Please use this identifier to cite or link to this item:
Scopus Web of ScienceĀ® Altmetric
Type: Journal article
Title: Orbital cellulitis: A rare complication after orbital blowout fracture
Author: Simon, G.
Bush, S.
Selva-Nayagam, D.
McNab, A.
Citation: Ophthalmology, 2005; 112(11):2030-2034
Publisher: Elsevier Science Inc
Issue Date: 2005
ISSN: 0161-6420
Abstract: <h4>Purpose</h4>To report the incidence of orbital cellulitis after orbital blowout fracture.<h4>Design</h4>Retrospective, noncomparative, interventional case series.<h4>Participants</h4>All patients with orbital cellulitis and a history of recent orbital fracture.<h4>Methods</h4>A medical record review of clinical history, imaging studies, and surgical and treatment outcome was performed.<h4>Main outcome measures</h4>Resolution of orbital cellulitis and surgical and imaging findings.<h4>Results</h4>Four patients (3 male; mean age, 30 years [range, 4.5-58]) were treated for orbital cellulitis complicating orbital fracture. All patients had evidence of paranasal sinusitis before or after the orbital injury, and 2 also reported forceful nose blowing after sustaining orbital trauma. Although 3 patients received prophylactic oral antibiotics after the fracture, this failed to prevent infection. Sinusitis commenced 1 to 2 weeks before and as late as 5 weeks after orbital injury. All patients were treated with IV antibiotics. Two developed an orbital abscess that required surgical drainage; 1 patient improved after an endonasal maxillary antrostomy. One patient improved on IV antibiotics alone and underwent fracture repair at a later stage. These 4 patients represent 0.8% of all cases of orbital fractures treated in the study period.<h4>Conclusions</h4>Orbital cellulitis is a rare complication of orbital fracture, and seems to be more common when paranasal sinus infection preexists or occurs within several weeks of the injury. Oral antibiotics given after the orbital injury may not prevent orbital cellulitis or abscess formation. Surgery may be required to drain orbital abscess or in nonresolving cellulitis to drain the paranasal sinuses. Fracture repair, if indicated, should be delayed, particularly if an alloplastic implant is used.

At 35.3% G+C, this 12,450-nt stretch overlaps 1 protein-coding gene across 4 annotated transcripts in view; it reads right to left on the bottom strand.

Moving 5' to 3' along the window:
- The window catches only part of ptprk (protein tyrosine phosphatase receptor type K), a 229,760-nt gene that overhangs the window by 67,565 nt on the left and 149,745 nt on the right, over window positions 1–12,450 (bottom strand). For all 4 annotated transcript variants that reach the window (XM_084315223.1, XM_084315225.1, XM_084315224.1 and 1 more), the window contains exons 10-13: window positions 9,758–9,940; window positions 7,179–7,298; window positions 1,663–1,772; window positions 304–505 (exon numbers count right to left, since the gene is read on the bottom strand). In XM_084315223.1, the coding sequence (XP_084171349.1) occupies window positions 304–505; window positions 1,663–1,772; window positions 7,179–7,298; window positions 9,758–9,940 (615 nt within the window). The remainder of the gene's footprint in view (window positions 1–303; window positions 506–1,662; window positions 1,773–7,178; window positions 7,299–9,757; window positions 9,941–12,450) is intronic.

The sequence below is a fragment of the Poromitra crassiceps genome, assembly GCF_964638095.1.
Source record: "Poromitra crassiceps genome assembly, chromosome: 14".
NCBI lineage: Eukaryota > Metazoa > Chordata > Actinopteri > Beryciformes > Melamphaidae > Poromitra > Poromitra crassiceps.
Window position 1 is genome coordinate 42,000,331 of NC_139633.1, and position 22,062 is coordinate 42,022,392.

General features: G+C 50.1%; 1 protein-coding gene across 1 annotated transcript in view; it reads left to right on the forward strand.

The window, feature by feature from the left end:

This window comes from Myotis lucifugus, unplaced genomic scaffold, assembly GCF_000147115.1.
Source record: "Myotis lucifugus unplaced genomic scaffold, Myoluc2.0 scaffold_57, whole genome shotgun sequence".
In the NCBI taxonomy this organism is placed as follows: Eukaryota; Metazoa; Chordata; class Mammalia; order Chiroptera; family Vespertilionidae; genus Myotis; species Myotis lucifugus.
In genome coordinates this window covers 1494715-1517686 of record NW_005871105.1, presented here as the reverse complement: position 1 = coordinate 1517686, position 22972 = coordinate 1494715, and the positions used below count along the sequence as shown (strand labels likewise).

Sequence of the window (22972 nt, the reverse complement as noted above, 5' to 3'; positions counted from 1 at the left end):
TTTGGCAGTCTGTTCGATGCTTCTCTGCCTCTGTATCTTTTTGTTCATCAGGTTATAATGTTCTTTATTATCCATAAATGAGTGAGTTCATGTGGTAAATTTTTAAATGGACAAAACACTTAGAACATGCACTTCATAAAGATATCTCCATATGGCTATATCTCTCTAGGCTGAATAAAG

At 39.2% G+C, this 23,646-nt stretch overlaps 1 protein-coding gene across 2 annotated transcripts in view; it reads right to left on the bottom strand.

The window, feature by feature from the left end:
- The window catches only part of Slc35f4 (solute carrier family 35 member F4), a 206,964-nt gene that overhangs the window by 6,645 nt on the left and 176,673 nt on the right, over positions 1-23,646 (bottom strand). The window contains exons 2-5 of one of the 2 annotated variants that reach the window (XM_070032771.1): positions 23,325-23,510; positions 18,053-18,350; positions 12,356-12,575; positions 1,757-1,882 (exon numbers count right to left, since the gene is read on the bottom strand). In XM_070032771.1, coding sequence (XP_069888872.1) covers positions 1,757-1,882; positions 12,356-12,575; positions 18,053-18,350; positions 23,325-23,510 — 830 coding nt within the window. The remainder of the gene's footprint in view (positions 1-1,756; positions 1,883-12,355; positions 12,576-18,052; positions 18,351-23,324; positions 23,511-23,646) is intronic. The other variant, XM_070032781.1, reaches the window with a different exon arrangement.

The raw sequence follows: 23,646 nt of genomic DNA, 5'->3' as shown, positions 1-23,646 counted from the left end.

Keywords: Humans
Orbital Diseases
Orbital Fractures
Acute Disease
Anti-Bacterial Agents
Tomography, X-Ray Computed
Drug Therapy, Combination
Retrospective Studies
Middle Aged
Child, Preschool
DOI: 10.1016/j.ophtha.2005.06.012
Published version:
Appears in Collections:Aurora harvest 2
Surgery publications

Files in This Item:
There are no files associated with this item.

Items in DSpace are protected by copyright, with all rights reserved, unless otherwise indicated.